The recent decision of the Ontario Superior Court in Buaron
v AcuityAds Inc.1 is a cautionary reminder for
employers: do not present the fundamental terms of employment to a
prospective hire without ensuring that it is clear that the
person's employment is conditional upon the execution of a
comprehensive employment agreement.
Joseph Buaron ("Buaron") was recruited by the
defendant, AcuityAds Inc. ("AcuityAds") from a
competitor. The key terms of employment (position, start date,
salary, vacation, probationary period and benefits) were discussed
in an interview and subsequently confirmed in a letter that did not
reference AcuityAds' standard employment agreement. However,
the email enclosing the letter did mention scheduling a time
"to come in and go through the contracts".
The day after resigning his position with the competitor, Buaron
received a fulsome employment agreement from AcuityAds, which
included a clause severely limiting the notice period in the event
of termination without cause. Having just resigned his current
position, Buaron felt compelled to sign the agreement.
Nine months later, Buaron's employment was terminated
without cause, with notice paid pursuant to the terms of the
employment agreement. Buaron subsequently commenced an action to
set aside the employment agreement and claimed damages based on
common law reasonable notice.
Decision of the Court
The Court found that an employment contract was formed when
Buaron received the letter setting out the key terms of employment.
The Court was not persuaded by AcuityAds' argument that
reference to "the contracts" in the email enclosing the
offer letter was a clear indication that the employment
relationship would be governed by a comprehensive agreement. As it
was not made clear that Buaron's employment was conditional
upon him executing AcuityAds' employment agreement and as no
new or additional consideration was provided when Buaron
subsequently signed the employment agreement, the Court held that
the agreement was unenforceable and did not limit Buaron's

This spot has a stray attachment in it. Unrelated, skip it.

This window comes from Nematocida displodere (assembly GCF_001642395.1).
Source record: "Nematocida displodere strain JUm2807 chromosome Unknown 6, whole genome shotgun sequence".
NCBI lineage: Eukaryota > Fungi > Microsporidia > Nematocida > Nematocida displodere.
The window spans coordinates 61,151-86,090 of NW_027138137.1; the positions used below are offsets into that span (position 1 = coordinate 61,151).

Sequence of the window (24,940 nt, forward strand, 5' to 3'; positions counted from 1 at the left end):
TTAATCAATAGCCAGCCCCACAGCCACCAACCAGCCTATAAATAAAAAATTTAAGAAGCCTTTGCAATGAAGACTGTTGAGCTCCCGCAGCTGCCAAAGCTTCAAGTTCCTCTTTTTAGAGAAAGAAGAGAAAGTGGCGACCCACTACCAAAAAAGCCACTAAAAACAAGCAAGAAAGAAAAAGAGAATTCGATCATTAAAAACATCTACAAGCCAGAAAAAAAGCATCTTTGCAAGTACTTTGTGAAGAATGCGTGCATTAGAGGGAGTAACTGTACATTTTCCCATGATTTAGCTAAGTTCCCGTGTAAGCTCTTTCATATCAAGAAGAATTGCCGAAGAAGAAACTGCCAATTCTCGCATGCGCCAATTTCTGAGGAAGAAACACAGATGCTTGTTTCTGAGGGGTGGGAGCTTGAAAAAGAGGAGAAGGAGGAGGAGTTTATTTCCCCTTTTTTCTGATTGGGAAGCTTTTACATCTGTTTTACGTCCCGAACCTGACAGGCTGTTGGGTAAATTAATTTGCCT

As a result, the common law governed the notice period and the
Court awarded damages to Buaron based on four months of
compensation, in addition to payment of his legal fees.
What This Means for Employers
The result in Buaron serves as a valuable reminder to
employers. While it is perfectly reasonable to discuss key terms of
employment with prospective hires, employers should take care to
ensure that an offer isn't made to the employee which is
sufficiently detailed to allow a Court to find that an enforceable
contract was formed.
It is common in interview settings to discuss the terms of
employment – salary, position, duties, prospective start
date, etc. If, at the end of that discussion an employer asks the
employee if they are prepared to accept the job, and the employee
says yes, the employer runs the risk that a Court will find that an
enforceable agreement has been formed. The Court may be satisfied
that sufficient information about the employment has been provided
to allow the employee to make a decision, and there is offer and
Employers should ensure that the prospective hire is advised
that the offer of employment is conditional upon the execution of a
comprehensive employment agreement setting out the terms and
conditions that will govern the employment relationship. This
conditional aspect of the offer should be confirmed in any
subsequent communications to the individual and the only written
offer that should be provided is the fulsome offer that the
employer wants the employee to sign.
The foregoing provides only an overview and does not constitute
legal advice. Readers are cautioned against making any decisions
based on this material alone. Rather, specific legal advice should
1. 2015 ONSC 5774 [Buaron].
The foregoing provides only an overview and does not
constitute legal advice. Readers are cautioned against making any
decisions based on this material alone. Rather, specific legal
advice should be obtained.
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